U.S. attorney asked to stop LNG project

Opponents' lawyer says facility would violate U.S.-Beth Steel cleanup agreement of 1998

July 14, 2006|By LAURA BARNHARDT | LAURA BARNHARDT,SUN REPORTER

Saying that construction of a liquefied natural gas facility at Sparrows Point would violate an agreement that requires the former Bethlehem Steel shipyard to be cleaned up, a lawyer for Baltimore County residents opposed to the LNG terminal is asking the U.S. attorney to stop the project.

A 1998 consent decree between the federal government and the defunct steel giant requires that owners of the 250-acre Sparrows Point property continue cleanup efforts and prohibits activities that could cause more environmental problems, lawyer Bart S. Fisher wrote in a letter to U.S. Attorney Rod J. Rosenstein.

Fisher contends that the proposed LNG terminal would violate the terms of the 1998 agreement because the project requires dredging the Patapsco River to accommodate tankers carrying shipments of the fuel. Dredging, Fisher contends, would disturb toxic substances settled deep in the muck.

The lawyer also says that the process of turning the liquid back into natural gas would release industrial toxins into the air, also prohibited by the 1998 agreement and by regulations for federal Superfund sites.

Vickie E. LeDuc, a spokeswoman for the U.S. attorney's office in Maryland, said that the office doesn't comment on correspondence, as a matter of policy.

Kent Morton, Sparrows Point project manager for the global power supply company that wants to build the LNG plant, said the project would not violate the 1998 agreement.

"Our understanding is that the shipyard was removed from the consent decree," Morton said.

AES Corp. wants to process LNG -- super-chilled natural gas -- at the old Sparrows Point shipyard. The Arlington, Va., company has proposed building a $400 million shipping terminal and processing plant on a 60-acre plot near the Key Bridge.

AES' plans also call for construction of an 87-mile natural gas pipeline -- at a cost of $200 million to $250 million -- from Sparrows Point through Harford County to southern Pennsylvania.

For months, residents and elected officials have been opposing the LNG project, saying it would harm the environment, create a terrorist target and negatively affect the economy and quality of life.

"They're valid concerns," said Fisher. "But the project can't go forward on legal grounds. The whole thing has to stop."

In his July 12 letter, Fisher also alleges that the current owner of the property, Barletta Willis, is tearing out bulkheads that contain asbestos and contaminated wood to build a ship- repair facility -- work that Fisher says also violates the 1998 agreement.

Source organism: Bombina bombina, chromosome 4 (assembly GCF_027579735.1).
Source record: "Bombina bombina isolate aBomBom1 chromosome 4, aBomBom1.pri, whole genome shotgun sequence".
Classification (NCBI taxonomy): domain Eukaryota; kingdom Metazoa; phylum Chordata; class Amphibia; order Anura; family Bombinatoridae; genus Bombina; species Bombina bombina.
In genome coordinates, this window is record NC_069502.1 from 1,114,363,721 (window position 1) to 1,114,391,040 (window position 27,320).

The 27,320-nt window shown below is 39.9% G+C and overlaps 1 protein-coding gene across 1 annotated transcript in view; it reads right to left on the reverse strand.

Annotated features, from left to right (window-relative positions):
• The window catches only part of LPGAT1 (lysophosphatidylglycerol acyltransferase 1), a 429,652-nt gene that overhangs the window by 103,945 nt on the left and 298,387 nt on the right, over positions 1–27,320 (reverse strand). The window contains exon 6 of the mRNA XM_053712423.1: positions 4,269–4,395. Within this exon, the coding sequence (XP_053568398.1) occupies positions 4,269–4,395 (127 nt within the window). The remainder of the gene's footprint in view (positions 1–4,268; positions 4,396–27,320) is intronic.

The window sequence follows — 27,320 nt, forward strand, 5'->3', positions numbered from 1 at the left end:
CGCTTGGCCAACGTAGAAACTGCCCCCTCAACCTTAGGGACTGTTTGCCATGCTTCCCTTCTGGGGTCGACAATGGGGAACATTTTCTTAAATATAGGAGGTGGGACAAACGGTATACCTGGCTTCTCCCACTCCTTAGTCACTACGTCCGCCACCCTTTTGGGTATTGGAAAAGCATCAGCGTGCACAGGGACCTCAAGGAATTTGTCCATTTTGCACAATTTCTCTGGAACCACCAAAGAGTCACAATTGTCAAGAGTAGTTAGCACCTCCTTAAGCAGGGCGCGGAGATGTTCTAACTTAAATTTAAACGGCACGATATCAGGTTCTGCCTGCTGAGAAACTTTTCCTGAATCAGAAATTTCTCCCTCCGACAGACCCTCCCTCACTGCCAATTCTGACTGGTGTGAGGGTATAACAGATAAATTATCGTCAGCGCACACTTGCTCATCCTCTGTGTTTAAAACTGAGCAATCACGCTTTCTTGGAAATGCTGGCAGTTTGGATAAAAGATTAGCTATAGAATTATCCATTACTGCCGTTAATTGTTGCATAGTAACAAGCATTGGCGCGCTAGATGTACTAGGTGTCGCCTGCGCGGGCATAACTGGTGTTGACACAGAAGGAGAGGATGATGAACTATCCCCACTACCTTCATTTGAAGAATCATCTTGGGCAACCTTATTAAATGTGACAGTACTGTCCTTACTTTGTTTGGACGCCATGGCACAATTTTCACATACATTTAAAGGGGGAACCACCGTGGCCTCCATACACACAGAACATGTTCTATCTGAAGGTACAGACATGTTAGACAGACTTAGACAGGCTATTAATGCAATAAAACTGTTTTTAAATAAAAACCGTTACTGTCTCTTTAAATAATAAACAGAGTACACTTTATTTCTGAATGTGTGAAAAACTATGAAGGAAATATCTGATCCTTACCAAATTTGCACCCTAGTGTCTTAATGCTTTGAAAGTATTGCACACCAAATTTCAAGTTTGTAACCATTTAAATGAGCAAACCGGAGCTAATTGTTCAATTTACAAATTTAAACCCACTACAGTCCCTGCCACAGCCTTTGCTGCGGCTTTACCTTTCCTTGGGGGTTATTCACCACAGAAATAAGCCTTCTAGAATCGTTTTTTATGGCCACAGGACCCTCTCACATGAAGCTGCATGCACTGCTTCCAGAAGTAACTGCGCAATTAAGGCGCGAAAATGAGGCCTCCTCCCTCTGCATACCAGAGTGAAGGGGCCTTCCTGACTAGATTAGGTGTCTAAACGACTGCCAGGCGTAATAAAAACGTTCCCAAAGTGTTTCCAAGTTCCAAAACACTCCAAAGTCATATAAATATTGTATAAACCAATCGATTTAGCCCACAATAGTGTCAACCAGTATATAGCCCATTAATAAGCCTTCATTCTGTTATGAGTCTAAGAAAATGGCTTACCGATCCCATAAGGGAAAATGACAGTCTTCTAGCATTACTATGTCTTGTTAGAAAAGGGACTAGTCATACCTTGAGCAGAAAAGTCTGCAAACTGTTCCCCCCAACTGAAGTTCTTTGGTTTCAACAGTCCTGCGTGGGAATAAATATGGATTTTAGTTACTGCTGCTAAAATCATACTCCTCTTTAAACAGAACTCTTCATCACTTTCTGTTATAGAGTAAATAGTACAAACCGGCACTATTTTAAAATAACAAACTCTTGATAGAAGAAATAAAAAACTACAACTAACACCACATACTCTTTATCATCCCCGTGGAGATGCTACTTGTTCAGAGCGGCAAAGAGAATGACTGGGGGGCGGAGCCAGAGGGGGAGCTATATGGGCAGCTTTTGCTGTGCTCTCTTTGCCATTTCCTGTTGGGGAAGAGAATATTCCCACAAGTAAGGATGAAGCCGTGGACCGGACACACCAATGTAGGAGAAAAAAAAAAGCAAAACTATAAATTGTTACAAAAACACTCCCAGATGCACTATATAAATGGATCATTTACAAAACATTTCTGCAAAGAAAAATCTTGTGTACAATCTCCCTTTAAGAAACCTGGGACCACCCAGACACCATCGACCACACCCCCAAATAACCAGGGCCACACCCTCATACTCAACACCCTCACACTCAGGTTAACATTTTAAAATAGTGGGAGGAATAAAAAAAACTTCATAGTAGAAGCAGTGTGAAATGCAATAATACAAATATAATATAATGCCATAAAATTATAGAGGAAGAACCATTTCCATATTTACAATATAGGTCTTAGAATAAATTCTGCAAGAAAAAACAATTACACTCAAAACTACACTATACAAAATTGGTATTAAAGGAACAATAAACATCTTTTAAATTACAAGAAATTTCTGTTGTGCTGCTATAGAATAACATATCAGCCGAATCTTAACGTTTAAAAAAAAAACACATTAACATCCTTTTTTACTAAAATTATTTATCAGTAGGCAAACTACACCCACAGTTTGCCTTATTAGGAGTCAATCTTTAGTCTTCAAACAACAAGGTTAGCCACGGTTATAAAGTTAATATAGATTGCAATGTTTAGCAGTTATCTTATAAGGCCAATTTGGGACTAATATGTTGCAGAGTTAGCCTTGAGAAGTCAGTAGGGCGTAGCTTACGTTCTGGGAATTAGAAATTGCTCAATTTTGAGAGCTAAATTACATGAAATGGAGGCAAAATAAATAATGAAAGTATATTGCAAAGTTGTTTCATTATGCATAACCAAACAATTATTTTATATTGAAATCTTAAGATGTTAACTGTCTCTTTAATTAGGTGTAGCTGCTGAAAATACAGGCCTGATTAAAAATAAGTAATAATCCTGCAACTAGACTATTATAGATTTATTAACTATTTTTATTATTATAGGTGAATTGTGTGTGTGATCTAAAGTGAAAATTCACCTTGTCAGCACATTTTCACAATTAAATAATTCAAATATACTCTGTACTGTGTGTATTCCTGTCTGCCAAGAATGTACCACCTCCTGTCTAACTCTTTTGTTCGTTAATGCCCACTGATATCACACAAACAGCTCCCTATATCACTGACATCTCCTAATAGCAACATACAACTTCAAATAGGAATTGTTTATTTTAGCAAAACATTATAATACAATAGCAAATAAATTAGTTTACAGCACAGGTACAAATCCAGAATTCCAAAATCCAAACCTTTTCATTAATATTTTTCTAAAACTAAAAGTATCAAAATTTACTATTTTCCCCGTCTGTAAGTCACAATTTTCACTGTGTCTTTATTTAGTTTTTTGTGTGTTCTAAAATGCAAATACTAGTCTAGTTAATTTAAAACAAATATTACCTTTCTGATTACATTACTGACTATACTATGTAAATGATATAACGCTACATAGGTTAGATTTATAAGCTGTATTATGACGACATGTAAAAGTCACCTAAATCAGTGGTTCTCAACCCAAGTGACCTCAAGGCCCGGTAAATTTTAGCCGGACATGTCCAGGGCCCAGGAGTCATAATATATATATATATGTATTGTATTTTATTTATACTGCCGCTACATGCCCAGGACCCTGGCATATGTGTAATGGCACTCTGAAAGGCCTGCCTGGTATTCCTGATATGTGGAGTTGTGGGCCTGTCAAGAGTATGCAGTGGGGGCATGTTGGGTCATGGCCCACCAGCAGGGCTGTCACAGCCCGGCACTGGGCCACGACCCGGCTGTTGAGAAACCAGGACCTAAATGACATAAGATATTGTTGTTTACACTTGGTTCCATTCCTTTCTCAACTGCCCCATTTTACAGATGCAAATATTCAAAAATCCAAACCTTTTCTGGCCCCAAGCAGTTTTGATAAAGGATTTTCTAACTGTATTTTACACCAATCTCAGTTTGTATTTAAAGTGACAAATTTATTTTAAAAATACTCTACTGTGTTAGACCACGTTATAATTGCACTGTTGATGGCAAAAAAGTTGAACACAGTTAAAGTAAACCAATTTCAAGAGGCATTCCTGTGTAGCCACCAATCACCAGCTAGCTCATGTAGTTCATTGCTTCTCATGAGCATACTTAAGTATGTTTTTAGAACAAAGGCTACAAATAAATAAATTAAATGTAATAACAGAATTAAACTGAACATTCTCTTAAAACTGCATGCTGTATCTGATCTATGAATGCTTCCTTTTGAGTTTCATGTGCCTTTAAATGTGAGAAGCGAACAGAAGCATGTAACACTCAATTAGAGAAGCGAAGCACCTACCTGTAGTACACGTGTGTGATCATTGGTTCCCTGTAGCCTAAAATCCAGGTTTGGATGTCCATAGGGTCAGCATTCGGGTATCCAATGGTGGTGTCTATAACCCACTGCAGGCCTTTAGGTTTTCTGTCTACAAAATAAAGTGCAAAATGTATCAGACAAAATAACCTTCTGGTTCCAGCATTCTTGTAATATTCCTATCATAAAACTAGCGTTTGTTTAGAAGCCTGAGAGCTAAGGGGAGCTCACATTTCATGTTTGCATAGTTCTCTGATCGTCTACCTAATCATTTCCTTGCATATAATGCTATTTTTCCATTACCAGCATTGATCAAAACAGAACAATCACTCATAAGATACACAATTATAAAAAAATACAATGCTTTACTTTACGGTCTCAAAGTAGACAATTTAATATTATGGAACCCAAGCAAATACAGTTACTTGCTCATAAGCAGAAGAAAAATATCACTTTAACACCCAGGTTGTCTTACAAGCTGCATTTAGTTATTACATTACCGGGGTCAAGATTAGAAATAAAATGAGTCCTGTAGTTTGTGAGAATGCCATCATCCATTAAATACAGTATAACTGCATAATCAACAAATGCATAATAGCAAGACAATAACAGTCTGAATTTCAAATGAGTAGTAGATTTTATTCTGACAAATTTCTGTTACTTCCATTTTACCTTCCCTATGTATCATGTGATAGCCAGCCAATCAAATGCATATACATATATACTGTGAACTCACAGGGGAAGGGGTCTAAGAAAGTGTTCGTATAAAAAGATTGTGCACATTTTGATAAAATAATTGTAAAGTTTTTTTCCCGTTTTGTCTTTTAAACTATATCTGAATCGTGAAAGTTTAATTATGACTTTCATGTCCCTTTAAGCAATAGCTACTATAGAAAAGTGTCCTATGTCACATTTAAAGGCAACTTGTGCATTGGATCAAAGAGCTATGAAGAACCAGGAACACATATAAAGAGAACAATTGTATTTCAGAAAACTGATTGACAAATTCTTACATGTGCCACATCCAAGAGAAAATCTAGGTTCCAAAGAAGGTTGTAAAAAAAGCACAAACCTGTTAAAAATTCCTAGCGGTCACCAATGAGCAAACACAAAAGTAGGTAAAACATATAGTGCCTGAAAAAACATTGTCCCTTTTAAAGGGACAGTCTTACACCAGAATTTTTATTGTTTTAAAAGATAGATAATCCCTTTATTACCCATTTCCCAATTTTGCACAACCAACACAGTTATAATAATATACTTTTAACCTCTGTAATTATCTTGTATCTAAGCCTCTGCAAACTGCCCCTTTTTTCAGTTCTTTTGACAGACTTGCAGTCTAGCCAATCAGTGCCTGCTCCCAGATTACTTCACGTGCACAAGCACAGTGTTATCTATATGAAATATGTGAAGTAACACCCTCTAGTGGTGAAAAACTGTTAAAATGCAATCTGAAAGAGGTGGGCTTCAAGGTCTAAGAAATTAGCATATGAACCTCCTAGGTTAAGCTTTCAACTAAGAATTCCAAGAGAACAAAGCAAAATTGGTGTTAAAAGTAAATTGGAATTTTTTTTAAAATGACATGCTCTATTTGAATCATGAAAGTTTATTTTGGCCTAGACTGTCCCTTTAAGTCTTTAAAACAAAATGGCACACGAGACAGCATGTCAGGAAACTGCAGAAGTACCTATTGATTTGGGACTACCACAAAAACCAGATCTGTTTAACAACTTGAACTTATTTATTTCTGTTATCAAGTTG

Officials at Barletta Willis did not return phone calls yesterday.

County inspectors went to the Barletta Willis site yesterday, prepared to issue a stop-work order, said Donald I. Mohler, a county spokesman. They didn't find work being done, but, he said, the county "put the company on notice" that it needed permits before removing piers.

The county also denied a request by AES for access to county easements along its proposed pipeline for survey work. "The county executive is opposed to this project," Mohler said. "We're not going to do anything to facilitate it moving forward."

Fisher's letter to Rosenstein, Maryland's top federal prosecutor, is the latest attempt to stop the project by residents and elected officials who oppose it.

Last month, the Baltimore County Council approved a ban on liquefied natural gas facilities within 5 miles of homes -- a measure designed to, if nothing else, delay construction of the LNG plant at Sparrows Point, which would be built less than 1 1/2 miles from the nearest homes in the historically black neighborhood of Turners Station.

Fisher, on behalf of Dundalk-area residents opposed to the LNG facility, is calling upon Rosenstein to join other Maryland officials, including Gov. Robert L. Ehrlich Jr., Baltimore County Executive James T. Smith Jr. and Baltimore Mayor Martin O'Malley, in opposing the project.

The Federal Energy Regulatory Commission decides what LNG projects are built in the United States. It is currently reviewing AES' preliminary plans, though the commission will not decide whether or not the AES project can move forward until later this year, after the company files a formal application.

The federal agency held public hearings last month on the proposed project.

laura.barnhardt@baltsun.com

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